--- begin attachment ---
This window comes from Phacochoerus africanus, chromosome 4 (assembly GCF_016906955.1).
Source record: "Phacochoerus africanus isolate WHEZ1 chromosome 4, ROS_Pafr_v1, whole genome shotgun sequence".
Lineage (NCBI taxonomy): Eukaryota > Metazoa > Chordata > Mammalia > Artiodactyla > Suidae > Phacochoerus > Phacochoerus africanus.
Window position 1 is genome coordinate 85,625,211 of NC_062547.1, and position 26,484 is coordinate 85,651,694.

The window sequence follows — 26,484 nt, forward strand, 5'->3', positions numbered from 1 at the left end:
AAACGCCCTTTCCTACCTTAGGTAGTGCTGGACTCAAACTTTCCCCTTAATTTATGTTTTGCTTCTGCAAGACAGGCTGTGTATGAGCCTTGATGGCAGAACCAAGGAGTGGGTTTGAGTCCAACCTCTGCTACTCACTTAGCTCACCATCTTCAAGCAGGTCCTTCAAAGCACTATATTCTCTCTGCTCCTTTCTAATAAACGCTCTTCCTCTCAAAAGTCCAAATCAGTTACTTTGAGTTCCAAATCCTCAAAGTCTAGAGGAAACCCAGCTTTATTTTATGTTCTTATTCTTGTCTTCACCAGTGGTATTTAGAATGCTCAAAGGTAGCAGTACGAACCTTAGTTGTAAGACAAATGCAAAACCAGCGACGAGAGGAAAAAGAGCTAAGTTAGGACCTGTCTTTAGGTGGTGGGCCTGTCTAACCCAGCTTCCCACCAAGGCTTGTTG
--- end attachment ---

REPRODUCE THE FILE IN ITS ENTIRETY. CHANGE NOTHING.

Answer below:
This window comes from Phacochoerus africanus, chromosome 4 (assembly GCF_016906955.1).
Source record: "Phacochoerus africanus isolate WHEZ1 chromosome 4, ROS_Pafr_v1, whole genome shotgun sequence".
Lineage (NCBI taxonomy): Eukaryota > Metazoa > Chordata > Mammalia > Artiodactyla > Suidae > Phacochoerus > Phacochoerus africanus.
Window position 1 is genome coordinate 85,625,211 of NC_062547.1, and position 26,484 is coordinate 85,651,694.

The window sequence follows — 26,484 nt, forward strand, 5'->3', positions numbered from 1 at the left end:
AAACGCCCTTTCCTACCTTAGGTAGTGCTGGACTCAAACTTTCCCCTTAATTTATGTTTTGCTTCTGCAAGACAGGCTGTGTATGAGCCTTGATGGCAGAACCAAGGAGTGGGTTTGAGTCCAACCTCTGCTACTCACTTAGCTCACCATCTTCAAGCAGGTCCTTCAAAGCACTATATTCTCTCTGCTCCTTTCTAATAAACGCTCTTCCTCTCAAAAGTCCAAATCAGTTACTTTGAGTTCCAAATCCTCAAAGTCTAGAGGAAACCCAGCTTTATTTTATGTTCTTATTCTTGTCTTCACCAGTGGTATTTAGAATGCTCAAAGGTAGCAGTACGAACCTTAGTTGTAAGACAAATGCAAAACCAGCGACGAGAGGAAAAAGAGCTAAGTTAGGACCTGTCTTTAGGTGGTGGGCCTGTCTAACCCAGCTTCCCACCAAGGCTTGTTG